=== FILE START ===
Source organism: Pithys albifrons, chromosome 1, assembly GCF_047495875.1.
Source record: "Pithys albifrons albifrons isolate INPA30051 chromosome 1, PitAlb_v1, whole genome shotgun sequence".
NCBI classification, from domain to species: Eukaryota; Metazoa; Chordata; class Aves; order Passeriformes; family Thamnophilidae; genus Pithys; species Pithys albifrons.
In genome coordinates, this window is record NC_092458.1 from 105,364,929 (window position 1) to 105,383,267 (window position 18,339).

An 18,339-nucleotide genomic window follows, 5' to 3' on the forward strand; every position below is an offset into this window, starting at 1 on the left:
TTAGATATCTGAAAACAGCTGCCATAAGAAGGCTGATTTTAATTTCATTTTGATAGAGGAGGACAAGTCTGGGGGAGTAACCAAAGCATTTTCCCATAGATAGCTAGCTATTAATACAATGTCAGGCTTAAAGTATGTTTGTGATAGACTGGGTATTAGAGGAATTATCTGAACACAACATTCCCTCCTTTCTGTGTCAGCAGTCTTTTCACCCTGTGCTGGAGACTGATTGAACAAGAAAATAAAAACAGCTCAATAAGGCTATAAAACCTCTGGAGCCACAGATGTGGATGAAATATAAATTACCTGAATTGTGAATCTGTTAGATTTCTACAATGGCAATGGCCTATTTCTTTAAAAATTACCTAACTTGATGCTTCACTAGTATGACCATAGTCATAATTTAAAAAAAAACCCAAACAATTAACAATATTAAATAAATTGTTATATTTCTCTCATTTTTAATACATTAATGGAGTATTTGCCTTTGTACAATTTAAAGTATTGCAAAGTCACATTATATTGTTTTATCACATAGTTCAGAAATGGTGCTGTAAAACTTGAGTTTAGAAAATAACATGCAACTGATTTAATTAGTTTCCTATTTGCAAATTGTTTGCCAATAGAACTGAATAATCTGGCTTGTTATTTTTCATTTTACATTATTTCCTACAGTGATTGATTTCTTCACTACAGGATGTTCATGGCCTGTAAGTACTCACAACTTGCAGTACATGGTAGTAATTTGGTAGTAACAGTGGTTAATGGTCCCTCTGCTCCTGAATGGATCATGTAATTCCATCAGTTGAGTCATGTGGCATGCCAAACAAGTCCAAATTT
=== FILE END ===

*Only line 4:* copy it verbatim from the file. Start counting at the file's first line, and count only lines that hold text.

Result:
In genome coordinates, this window is record NC_092458.1 from 105,364,929 (window position 1) to 105,383,267 (window position 18,339).